Airship

The iPhone - an Operator's Worst Friend?

David Murphy

John Strand, CEO of Strand Consult, argues that some network operators have been seduced by the allure of the iPhone, to the detriment of the majority of their customers


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A lot has been said and written about the iPhone, and there will undoubtedly be more to come next year. There is no doubt that Apple's PR department has created a unique PR campaign, around a product that is seemingly beautiful on the outside. But what is actually inside, and how good is the iPhone for operators that partner with Apple?
Strand Consult is not in the business of creating hype around technology; our business is to explain to mobile operators how the future market will evolve and how to make money for their shareholders. So what do we make of the iPhone?
Well, in the same way that Apple primarily handles the interests of its shareholders, we believe a number of operators ought to focus a little less on the iPhone and a little more on their shareholders.




Limited segment
The iPhone attracts a limited market segment, Apple's goal was a global market share of 1% and on some markets they have achieved even higher results. But despite this, the iPhone is not a mass-market product; it is a product that attracts a niche segment.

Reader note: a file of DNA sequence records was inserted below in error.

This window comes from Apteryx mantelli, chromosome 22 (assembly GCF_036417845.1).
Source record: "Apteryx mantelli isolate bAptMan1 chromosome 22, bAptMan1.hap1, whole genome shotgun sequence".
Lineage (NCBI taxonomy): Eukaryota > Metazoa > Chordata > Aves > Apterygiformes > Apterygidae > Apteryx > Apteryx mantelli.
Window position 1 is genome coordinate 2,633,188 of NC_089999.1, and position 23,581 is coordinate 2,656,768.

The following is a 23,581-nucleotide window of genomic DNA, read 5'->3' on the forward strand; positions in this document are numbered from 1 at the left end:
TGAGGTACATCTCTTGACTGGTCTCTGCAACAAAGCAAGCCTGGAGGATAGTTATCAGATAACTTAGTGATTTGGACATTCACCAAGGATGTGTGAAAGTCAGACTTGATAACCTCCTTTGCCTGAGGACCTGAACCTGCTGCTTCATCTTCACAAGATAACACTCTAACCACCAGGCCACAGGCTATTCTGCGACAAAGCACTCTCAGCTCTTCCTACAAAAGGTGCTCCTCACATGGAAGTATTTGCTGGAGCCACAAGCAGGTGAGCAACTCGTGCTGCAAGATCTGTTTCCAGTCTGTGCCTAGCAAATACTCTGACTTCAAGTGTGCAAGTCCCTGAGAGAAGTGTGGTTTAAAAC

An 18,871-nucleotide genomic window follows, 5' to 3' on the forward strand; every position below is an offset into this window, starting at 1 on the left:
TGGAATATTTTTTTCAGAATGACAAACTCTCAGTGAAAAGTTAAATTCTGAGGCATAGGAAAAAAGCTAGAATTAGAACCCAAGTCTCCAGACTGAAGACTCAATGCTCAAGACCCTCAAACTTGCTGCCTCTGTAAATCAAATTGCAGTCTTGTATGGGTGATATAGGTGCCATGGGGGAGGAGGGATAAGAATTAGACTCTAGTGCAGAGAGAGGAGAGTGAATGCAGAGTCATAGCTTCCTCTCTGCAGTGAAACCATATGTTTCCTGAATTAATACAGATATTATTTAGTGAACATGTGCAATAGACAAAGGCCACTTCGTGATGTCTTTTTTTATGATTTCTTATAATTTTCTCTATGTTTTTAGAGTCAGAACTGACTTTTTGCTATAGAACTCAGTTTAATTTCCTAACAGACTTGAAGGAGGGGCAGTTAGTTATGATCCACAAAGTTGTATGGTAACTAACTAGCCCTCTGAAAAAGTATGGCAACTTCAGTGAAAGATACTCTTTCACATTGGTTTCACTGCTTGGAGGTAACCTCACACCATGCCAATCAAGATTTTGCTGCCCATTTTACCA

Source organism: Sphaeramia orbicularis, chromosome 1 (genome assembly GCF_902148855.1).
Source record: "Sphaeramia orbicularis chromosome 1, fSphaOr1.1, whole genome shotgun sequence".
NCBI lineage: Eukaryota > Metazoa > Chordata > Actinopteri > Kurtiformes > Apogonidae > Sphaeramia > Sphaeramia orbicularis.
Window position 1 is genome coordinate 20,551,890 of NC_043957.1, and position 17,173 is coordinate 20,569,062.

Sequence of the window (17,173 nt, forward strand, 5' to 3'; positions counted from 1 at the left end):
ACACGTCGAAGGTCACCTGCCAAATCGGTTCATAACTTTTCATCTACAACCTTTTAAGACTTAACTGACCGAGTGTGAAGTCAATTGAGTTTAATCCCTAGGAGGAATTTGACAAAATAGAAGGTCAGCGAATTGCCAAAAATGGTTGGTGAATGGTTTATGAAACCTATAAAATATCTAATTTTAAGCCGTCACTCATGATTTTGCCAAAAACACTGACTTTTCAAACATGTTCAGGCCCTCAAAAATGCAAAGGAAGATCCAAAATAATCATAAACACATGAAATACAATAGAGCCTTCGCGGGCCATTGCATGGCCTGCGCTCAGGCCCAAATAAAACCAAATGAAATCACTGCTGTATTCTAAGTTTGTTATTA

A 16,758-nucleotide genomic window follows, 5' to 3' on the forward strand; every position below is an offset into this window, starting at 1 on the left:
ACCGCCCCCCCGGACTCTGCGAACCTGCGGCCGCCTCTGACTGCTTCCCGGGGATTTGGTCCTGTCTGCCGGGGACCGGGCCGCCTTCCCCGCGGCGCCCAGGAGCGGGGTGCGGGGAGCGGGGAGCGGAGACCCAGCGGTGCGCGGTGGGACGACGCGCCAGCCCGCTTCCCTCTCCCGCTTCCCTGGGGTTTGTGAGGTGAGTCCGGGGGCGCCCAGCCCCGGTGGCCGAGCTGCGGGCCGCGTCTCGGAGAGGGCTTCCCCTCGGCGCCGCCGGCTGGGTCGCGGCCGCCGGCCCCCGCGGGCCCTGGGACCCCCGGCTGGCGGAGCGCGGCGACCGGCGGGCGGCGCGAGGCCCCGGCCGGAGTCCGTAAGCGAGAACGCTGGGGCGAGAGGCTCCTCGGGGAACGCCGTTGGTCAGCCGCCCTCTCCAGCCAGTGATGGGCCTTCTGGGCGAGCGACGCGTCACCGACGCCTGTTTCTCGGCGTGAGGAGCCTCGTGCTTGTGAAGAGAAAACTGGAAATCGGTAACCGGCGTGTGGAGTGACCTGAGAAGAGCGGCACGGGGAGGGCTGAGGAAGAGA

Operators that have partnered with Apple have spent an incredible amount of management resources on the iPhone. If you examine the time spent launching this product and discuss all the limitations Apple has imposed on the operators, you cannot help but notice how the customers have been overlooked during this period. If an operator moves a large part of its focus to a phone that is attractive to less than 5% of the market, they are forgetting the 95% of their customers that are creating the cash flow that is the foundation of an operator's profit for their shareholders.
How many customers have been overlooked by operators focusing on the iPhone? Could some of those customers that are not interested in an iPhone feel more welcome with operators that do not carry the iPhone, and is not it likely that focusing on a niche product will result in neglecting customers that are the actual foundation of an operator's existence? These are all questions that the industry should seriously contemplate.